Dog attack spurs local, state action

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PUTNEY — Sarah Cooper-Ellis was walking her dog, Posy, in Putney Village on Dec. 29 when the unthinkable happened — two pit bulls came running toward them.

Cooper-Ellis described the incident in a letter to the Reformer.

"A large dog tore across the street snarling. A woman ran after it, yelling. The large dog immediately jumped up on — and, with huge jaws, attacked — my dog. The woman attempted to gain control, perhaps with a leash, but she was soon lying on the ground next to her dog. I tried to lift my dog from beneath the attacking dog. Then a second dog, who looked very much like the first, came from the same direction and joined in biting my dog. The owner and I both screamed, to no effect. Each time I attempted to lift my dog up, the attacking dogs jumped up and pulled her back down with their teeth," she wrote.

Posy did not survive the attack.

Cooper-Ellis contacted the Windham County Sheriff's Office, which serves as Putney's animal control, to see what could be done about the death of her dog.

Deputy Sheriff Ian Tuttle responded, but told Cooper-Ellis there wasn't much he could do because Vermont has limited dog control laws. He determined that the animals should be confined to the house, except when they need to use the bathroom. When they go outside they must be leashed.

Cooper-Ellis was not pleased with that result. She said the dogs were leashed when they attacked Posy.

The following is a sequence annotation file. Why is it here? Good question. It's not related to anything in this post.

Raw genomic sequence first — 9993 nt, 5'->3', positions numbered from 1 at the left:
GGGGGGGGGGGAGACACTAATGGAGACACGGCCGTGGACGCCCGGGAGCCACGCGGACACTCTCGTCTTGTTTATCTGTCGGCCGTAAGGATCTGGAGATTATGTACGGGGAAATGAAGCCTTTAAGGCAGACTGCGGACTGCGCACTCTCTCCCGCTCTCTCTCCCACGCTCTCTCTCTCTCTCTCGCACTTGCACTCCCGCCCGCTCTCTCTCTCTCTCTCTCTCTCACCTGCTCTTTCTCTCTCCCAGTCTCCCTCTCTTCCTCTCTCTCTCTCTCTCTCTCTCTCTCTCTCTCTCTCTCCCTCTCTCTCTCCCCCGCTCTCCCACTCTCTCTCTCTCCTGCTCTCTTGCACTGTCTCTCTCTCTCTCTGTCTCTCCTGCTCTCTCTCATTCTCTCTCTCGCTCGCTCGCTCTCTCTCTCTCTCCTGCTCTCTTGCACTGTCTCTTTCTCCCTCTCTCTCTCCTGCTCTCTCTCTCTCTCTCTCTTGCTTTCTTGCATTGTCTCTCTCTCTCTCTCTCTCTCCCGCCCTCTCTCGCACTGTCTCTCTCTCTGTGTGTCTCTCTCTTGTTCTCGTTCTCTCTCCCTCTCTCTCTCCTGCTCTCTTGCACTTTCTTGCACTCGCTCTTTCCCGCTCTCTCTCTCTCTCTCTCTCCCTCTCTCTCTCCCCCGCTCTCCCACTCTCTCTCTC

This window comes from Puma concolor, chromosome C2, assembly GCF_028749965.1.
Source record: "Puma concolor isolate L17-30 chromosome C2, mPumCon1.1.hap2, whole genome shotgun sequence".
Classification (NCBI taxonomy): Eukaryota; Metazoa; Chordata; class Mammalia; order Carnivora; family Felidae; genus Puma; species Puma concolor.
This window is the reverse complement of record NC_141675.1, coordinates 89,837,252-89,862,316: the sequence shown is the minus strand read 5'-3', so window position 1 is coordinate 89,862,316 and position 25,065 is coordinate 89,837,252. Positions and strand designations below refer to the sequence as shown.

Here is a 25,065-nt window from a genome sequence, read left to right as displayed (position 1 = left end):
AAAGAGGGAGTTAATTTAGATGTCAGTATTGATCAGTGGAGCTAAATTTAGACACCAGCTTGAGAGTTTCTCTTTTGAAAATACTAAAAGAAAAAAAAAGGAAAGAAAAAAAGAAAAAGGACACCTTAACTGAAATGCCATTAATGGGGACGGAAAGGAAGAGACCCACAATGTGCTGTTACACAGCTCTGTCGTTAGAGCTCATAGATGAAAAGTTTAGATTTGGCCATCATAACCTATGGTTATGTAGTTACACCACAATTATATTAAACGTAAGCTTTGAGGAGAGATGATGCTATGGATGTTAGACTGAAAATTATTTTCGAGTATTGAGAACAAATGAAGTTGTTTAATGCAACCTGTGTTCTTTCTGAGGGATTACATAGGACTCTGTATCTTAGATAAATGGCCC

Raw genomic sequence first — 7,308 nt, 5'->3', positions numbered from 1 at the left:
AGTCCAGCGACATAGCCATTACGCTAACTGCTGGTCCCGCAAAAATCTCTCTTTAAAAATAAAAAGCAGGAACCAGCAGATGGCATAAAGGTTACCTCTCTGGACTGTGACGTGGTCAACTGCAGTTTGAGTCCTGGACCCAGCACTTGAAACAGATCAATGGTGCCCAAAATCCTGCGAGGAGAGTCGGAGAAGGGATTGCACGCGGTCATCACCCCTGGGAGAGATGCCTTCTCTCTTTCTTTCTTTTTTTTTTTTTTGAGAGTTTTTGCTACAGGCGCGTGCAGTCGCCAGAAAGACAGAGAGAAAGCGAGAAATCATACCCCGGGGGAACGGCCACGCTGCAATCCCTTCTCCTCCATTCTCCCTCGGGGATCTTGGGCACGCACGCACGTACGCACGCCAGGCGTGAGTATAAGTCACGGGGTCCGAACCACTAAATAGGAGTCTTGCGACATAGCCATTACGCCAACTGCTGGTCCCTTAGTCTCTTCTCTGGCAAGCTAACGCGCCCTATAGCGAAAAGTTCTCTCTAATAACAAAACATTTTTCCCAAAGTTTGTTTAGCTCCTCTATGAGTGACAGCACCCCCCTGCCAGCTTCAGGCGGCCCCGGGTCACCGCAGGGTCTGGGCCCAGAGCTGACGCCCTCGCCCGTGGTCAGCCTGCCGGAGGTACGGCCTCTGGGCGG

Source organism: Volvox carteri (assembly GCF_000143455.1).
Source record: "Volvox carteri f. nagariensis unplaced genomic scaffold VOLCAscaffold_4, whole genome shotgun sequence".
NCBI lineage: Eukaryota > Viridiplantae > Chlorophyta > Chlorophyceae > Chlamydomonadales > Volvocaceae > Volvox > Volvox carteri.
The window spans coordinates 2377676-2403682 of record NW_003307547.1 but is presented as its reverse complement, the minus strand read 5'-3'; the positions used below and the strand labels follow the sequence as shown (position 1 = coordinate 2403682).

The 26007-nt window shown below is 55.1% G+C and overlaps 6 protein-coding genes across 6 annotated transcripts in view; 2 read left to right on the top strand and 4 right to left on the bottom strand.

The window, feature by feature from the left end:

"We need to change the laws in Vermont," she told the Reformer. She wants to hold owners more liable for the actions of their dogs. She isn't the only person who wants to see the laws changed.

State Rep. Mike Mrowicki, who represents Putney, Westminster and Dummerston, said Vermont's law is facetiously described as "first bite free," by some people. Last legislative session, Mrowicki was the lead author of a bill that would make dog owners more responsible for their dog's actions.

Currently, the state of Vermont doesn't have any mandates about dog control. It's left up to individual municipalities. Mrowicki believes dog control needs to be state mandated.

Last legislative session the bill fell by the wayside. This year's bill will have very few changes, Mrowicki said, but he hopes it will be better received.

"Sometimes it takes a while to build support," he said.

It's unfortunate, he said, but incidents like what happened to Posy draw attention to legislation and encourage more people to support it.

The incident was added to Putney's Select Board agenda for Wednesday. Town Manager Willis "Chip" Stearns said the Select Board will be reviewing the incident. Under Putney's animal control ordinance; owners are charged $50 for a first-time offending dangerous animal.

Stearns believes that Cooper-Ellis would like to see the owner pay more than a $50. That could cause problems for the town. Stearns fears that Cooper-Ellis will be asking to put the two dogs down. To do that the Select Board would have to go through a vicious-dog trial. The trial would also involve attorneys.

"Corporal punishment doesn't work well with humans and it doesn't work well with PETA," Stearns said, referring to the organization People for the Ethical Treatment of Animals. "It's not as plain and simple as an eye for an eye."